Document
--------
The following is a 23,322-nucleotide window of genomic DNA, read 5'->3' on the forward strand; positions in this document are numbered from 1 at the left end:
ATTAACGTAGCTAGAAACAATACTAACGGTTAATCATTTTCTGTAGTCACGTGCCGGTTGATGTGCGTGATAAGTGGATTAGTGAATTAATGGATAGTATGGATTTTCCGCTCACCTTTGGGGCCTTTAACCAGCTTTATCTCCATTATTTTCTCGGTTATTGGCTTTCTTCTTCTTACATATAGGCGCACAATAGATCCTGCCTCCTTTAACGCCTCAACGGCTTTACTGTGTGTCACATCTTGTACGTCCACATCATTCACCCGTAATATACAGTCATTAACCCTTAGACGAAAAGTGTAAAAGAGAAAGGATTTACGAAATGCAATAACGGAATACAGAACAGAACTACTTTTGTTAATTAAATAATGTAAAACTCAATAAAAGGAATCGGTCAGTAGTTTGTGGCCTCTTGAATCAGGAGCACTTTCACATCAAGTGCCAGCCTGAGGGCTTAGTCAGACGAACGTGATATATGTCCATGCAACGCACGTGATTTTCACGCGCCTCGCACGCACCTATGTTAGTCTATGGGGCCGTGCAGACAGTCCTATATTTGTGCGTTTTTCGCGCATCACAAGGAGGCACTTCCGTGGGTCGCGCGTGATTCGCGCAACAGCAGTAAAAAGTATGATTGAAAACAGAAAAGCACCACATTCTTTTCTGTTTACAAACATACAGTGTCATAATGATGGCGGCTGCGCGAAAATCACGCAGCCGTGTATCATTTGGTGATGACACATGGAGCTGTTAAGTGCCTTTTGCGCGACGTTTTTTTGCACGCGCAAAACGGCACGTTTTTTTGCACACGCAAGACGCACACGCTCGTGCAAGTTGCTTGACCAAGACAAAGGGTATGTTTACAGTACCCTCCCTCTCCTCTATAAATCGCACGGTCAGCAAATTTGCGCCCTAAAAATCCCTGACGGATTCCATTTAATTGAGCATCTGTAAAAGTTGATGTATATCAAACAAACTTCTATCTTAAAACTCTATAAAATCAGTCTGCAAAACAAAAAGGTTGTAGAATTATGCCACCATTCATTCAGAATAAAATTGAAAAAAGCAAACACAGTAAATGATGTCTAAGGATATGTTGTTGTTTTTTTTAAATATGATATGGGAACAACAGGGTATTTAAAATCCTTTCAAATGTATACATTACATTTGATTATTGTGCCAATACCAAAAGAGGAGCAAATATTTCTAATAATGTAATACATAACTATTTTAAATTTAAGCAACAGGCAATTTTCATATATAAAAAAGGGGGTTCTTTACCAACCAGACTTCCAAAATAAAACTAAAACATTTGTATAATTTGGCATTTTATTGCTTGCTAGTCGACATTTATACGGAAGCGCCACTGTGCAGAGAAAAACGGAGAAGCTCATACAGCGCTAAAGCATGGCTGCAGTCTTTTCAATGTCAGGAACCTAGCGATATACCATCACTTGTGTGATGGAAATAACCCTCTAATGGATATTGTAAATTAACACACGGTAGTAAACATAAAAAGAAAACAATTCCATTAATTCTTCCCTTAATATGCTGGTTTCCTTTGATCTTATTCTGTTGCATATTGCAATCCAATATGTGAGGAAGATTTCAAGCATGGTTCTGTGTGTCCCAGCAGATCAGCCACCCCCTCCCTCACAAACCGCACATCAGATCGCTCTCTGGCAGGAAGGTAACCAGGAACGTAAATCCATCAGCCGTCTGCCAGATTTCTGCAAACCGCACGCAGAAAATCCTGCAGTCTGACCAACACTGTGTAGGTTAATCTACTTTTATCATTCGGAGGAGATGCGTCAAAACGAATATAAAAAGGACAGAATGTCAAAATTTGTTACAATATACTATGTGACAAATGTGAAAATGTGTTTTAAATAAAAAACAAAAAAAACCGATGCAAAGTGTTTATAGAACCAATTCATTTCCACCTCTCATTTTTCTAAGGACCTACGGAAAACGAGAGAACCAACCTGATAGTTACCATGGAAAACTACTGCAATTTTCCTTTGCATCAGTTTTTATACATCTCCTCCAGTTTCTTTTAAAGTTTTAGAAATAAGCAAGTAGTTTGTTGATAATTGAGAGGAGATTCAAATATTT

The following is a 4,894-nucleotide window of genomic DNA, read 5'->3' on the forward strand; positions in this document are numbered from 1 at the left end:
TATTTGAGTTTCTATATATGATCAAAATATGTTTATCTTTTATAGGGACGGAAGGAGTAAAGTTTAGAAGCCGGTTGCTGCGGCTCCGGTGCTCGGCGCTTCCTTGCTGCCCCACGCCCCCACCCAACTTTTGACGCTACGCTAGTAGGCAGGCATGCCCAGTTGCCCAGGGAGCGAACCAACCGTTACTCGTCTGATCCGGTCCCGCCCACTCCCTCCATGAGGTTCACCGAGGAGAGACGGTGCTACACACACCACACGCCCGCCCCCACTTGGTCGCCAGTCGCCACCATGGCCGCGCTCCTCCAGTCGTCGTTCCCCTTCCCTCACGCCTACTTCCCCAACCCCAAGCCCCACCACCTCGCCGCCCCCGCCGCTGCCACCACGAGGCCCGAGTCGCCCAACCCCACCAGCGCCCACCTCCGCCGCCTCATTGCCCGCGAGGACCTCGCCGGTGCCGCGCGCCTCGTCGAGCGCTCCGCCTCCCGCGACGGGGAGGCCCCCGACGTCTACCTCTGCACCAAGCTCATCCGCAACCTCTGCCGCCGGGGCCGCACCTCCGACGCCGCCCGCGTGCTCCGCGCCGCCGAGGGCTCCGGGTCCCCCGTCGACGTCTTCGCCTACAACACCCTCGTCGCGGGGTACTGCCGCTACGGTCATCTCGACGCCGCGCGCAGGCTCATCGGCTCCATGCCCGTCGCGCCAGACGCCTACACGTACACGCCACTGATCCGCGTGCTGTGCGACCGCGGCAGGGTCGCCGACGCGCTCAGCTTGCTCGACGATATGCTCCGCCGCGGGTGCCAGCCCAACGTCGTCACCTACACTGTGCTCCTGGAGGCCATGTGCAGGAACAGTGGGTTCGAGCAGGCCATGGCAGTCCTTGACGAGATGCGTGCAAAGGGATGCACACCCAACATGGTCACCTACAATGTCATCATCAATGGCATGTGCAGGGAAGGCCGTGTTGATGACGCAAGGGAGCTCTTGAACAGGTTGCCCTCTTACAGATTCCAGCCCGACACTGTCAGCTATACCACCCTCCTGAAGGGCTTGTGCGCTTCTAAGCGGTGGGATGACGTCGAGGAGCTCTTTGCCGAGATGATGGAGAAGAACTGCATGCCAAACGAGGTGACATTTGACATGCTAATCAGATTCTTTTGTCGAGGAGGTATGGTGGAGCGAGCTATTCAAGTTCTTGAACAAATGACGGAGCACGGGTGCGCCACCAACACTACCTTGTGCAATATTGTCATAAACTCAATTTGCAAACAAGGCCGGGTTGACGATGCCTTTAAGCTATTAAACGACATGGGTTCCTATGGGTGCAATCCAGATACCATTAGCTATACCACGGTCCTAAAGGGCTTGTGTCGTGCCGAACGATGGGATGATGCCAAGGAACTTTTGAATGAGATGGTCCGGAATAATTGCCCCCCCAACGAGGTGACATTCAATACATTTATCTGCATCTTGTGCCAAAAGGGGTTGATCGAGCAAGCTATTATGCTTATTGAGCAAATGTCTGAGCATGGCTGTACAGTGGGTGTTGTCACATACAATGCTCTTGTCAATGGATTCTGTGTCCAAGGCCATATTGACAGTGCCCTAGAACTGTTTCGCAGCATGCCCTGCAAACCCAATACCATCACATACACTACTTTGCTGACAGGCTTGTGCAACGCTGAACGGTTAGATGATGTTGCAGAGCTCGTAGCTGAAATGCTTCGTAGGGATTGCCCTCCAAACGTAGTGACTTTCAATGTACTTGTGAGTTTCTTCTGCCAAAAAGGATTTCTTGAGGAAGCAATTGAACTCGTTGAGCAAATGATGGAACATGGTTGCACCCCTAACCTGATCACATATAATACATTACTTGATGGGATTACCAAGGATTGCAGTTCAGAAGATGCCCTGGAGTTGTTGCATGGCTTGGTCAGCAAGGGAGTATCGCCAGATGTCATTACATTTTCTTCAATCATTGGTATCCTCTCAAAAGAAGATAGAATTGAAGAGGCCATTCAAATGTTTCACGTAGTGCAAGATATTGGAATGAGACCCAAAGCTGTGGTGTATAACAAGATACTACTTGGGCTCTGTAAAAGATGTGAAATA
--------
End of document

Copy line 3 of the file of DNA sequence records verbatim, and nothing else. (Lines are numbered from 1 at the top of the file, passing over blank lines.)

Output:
The following is a 4,894-nucleotide window of genomic DNA, read 5'->3' on the forward strand; positions in this document are numbered from 1 at the left end: